Jill Dando was murdered in London in April 1999 and she was the host of ‘Crimewatch’ at the time – similar to America’s Most Wanted.
Jill Wendy Dando was born on November 9, 1961. She was born at the Ashcombe House Maternity Home in Somerset in England. Her parents were Jack Dando and Winifred Mary Jean Hockey. Winifred died from leukaemia in 1986 at aged 57. Jack passed away in 2009.
Jill had one sibling, a brother Nigel who was born in 1952, so she was the baby of the family.
Jill’s parents raised her as a Baptist and it is said that she was a devout follower for her whole life.
When Jill was three, doctors found that she had a hole in her heart, as well as a blocked pulmonary artery. She had heart surgery in January 1965, when she was 3.
Jill was successful amongst her peers during her school years. She was head girl during her teen years. She studied journalism at Cardiff Metropolitan University.
Jill also loved drama and acting. She was a member of dramatic societies and theatre companies and appeared in plays at her local theatre.
Jill’s first journalistic job was as a trainee reporter for her local newspaper, the Weston Mercury. Her brother Nigel and father Jack both worked on the paper. After five years as a print journalist, she went to work for the BBC in 1985 – British Broadcasting Corporation.
In 1997, Jill was named BBC Personality of the Year.
In 1998, she made the big move from regional to national TV. She moved to London to present BBC news.
She was the host of many shows including Breakfast Time, Breakfast News, BBC One O’Clock news, Holiday and Crimewatch.
Jill moved to Fulham in London in 1994. Just as some background into that area, it is one of the nicest and is in the top four most expensive areas to live in London – the other areas are Kensington and Chelsea (think Kensington Palace), the City of Westminster (Westminster Abbey) and Camden.
The final year of her life, 1999, was one of her most successful, professionally. The day before she died, she presented the first episode of ‘Antiques Inspectors.’ She had been featured on the cover of Radio Times magazine from 20-24 April and she had been scheduled to present the British Academy Television Awards in May, alongside Michael Parkinson.
It has been said that in 1999, Jill was among those with the highest profile of the BBC’s on-screen staff.
In terms of Jill’s personal life, in December 1997, she went on a blind date that had been set up by a mutual friend. Her date was gynaecologist Alan Farthing. Jill and Alan became engaged on January 31, 1999. Their wedding date was set for September 25, 1999.
Just an interesting note, Alan went on to become Queen Elizabeth’s personal doctor.
We will now go into the timeline of the day of Jill’s murder, 26 April 1999. Jill was 37 at the time.
In the morning, she left Alan’s home in Chiswick. She drove to the house she owned in Fulham – around 4 miles and an 11ish minute drive, traffic dependent.
Jill had originally lived in the house but was in the process of selling it and did not go there frequently.
She got out of the car and walked to her front door. At 11.32am, before she could go inside, she was shot once in the head.
Her neighbor Helen Doble discovered her body 14 minutes later and police were called at 11.47am.
Helen said ‘I’m walking along Gowan Avenue. It looks like there is somebody collapsed. Confidentially, it looks like it’s Jill Dando and she’s collapsed. There’s a lot of blood.’
The operator asked Helen to check that the lady was breathing and Helen replied “ She doesn’t look as though she’s breathing. She’s got blood coming from her nose. Her arms are blue.’
The operator asked: ‘I just need to find out if she’s breathing. Is the lady’s chest going up and down?’
Helen started sobbing and she said: ‘Oh my God, no, I don’t think she’s alive. I’m sorry.’
Jill was taken to Charing Cross Hospital where she was declared dead on arrival at 1.03pm.
Some early reports about Jill’s death said that she had been stabbed multiple times, but this proved to be false.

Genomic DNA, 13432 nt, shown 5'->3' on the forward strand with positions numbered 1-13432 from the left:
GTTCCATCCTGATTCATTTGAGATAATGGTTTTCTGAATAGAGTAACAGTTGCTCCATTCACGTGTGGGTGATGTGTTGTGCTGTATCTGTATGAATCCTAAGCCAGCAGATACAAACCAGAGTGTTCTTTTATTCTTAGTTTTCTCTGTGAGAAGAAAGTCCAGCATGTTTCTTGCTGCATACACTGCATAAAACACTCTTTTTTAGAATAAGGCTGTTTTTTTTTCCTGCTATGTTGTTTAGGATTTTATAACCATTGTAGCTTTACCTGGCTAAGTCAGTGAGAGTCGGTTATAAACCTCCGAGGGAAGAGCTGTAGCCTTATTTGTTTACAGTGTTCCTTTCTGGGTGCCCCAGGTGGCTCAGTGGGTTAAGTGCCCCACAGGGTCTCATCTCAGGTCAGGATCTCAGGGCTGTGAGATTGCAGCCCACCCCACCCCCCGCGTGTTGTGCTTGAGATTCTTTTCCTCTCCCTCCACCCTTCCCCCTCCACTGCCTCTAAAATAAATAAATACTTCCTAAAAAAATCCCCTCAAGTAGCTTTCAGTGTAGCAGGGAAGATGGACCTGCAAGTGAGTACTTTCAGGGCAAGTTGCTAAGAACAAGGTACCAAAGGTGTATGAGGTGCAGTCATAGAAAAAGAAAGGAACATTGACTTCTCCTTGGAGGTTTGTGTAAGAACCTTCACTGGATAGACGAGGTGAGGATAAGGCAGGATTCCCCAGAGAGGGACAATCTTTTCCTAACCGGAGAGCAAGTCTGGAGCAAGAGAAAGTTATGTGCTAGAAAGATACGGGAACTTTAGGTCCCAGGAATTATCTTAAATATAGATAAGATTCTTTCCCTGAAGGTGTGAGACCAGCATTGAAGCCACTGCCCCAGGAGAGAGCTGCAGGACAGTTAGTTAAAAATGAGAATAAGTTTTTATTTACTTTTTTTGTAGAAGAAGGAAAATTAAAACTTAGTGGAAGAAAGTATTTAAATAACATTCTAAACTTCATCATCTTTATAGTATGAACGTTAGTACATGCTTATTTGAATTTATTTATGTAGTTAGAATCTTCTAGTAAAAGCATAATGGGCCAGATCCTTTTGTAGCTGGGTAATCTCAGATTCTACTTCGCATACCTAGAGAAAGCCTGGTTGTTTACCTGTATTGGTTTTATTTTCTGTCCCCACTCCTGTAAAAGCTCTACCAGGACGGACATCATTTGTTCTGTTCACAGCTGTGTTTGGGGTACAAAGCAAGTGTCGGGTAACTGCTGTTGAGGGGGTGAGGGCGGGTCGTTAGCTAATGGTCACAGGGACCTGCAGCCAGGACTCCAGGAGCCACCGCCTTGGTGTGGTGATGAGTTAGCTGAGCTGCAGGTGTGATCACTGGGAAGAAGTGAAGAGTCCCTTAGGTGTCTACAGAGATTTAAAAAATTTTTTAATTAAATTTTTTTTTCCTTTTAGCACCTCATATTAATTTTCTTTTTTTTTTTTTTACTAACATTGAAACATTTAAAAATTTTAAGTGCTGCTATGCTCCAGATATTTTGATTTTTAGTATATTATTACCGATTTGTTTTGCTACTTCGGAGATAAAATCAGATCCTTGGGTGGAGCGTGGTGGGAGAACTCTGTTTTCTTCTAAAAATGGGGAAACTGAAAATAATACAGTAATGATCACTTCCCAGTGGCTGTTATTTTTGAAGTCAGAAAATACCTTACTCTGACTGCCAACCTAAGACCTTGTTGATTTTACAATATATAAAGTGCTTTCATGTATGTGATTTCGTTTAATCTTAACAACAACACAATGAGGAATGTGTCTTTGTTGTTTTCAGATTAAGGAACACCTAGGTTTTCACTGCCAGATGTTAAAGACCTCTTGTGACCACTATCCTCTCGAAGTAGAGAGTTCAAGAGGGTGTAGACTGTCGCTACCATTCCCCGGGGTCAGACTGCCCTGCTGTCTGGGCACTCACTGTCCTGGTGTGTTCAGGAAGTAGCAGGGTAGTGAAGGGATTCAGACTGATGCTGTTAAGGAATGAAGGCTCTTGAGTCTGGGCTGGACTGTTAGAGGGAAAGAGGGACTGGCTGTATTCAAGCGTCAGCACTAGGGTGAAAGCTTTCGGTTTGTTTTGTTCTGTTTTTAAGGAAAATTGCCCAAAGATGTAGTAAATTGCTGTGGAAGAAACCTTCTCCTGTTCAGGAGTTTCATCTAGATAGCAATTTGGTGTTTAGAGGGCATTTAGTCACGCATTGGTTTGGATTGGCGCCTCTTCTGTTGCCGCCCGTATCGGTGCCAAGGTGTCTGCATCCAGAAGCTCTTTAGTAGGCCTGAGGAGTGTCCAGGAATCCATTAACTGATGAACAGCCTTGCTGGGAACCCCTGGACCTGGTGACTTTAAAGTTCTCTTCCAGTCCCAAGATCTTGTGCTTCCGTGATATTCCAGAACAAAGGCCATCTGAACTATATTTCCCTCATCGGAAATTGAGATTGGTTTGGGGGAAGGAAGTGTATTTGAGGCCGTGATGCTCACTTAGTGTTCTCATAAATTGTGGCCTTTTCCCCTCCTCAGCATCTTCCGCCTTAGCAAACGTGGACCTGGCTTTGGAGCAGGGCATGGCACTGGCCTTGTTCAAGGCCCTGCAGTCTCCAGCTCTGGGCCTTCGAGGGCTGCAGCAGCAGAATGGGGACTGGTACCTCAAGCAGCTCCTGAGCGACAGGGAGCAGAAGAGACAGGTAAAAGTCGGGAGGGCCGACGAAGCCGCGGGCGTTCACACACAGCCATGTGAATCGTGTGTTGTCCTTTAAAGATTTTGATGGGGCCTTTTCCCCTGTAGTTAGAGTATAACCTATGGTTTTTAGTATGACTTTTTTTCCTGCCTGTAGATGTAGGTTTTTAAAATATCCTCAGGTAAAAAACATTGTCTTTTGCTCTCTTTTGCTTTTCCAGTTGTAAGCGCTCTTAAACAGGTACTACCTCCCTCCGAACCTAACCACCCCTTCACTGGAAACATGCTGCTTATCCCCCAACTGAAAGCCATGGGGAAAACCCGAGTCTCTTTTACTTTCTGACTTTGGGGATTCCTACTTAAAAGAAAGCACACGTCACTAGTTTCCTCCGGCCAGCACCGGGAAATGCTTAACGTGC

A Scotland Yard statement said: “A post mortem held today at Fulham mortuary established the cause of death as a brain injury caused by a single gunshot wound to the head.”
Alan, Jill’s fiance made a statement and said:
”I am totally devastated and unable to comprehend what has happened. Jill was respected for her professional ability, admired by all who met her and adored by anyone who got to know her.”
The Queen even made a statement saying she was ‘shocked and saddened’ by the murder. Jill had helped the Duke of York to promote a charity called Fight for Sight. Prime Minister Tony Blair also expressed shock about her death.
A neighbor, Richard Hughes spoke about the murder and about seeing a man at the scene.
“I heard her scream, it was a distinctive scream, she sounded quite surprised.
“I opened the shutters and saw a man, he was well dressed, he was wearing a Barbour-style jacket and at first I thought it must have been a friend of Jill’s as he looked very respectable.
“I went to the door and saw her lying on the doorstep, she was unconscious and covered in blood. I was obviously shocked. I took a look at her and she wasn’t breathing.”
Forensic testing indicated that Jill had been shot by a bullet from a 9mm short calibre semi-automatic pistol. The gun had been pressed against her head at the time she was shot. There is an in depth article from the Guardian titled ‘Shadow of Doubt’ and this info about the murder is from that:
As Jill was about to put her keys in the lock to open the front door of her home in Fulham, south-west London, she was grabbed from behind. (The late Iain West, then Britain’s leading pathologist, identified a recent bruise to her right forearm.) With his right arm, the assailant held her and forced her to the ground, so that her face was almost touching the tiled step of the porch. Then, with his left hand, he fired a single shot at her left temple, killing her instantly. It was very close to 11.30am. The bullet entered her head just above her ear, parallel to the ground, and came out the right side of her head and into the door, leaving a mark that was a mere 22cm above the doorstep.
For the killer, there were three advantages to such a clinical, one-shot murder. The first was silence. The gases escaping as the gun was discharged, which normally cause the report, instead exploded inside the head, so there was virtually no noise: Richard Hughes, Jill’s neighbour, was working at the front of the house and heard a brief, sudden cry, but no gunshot.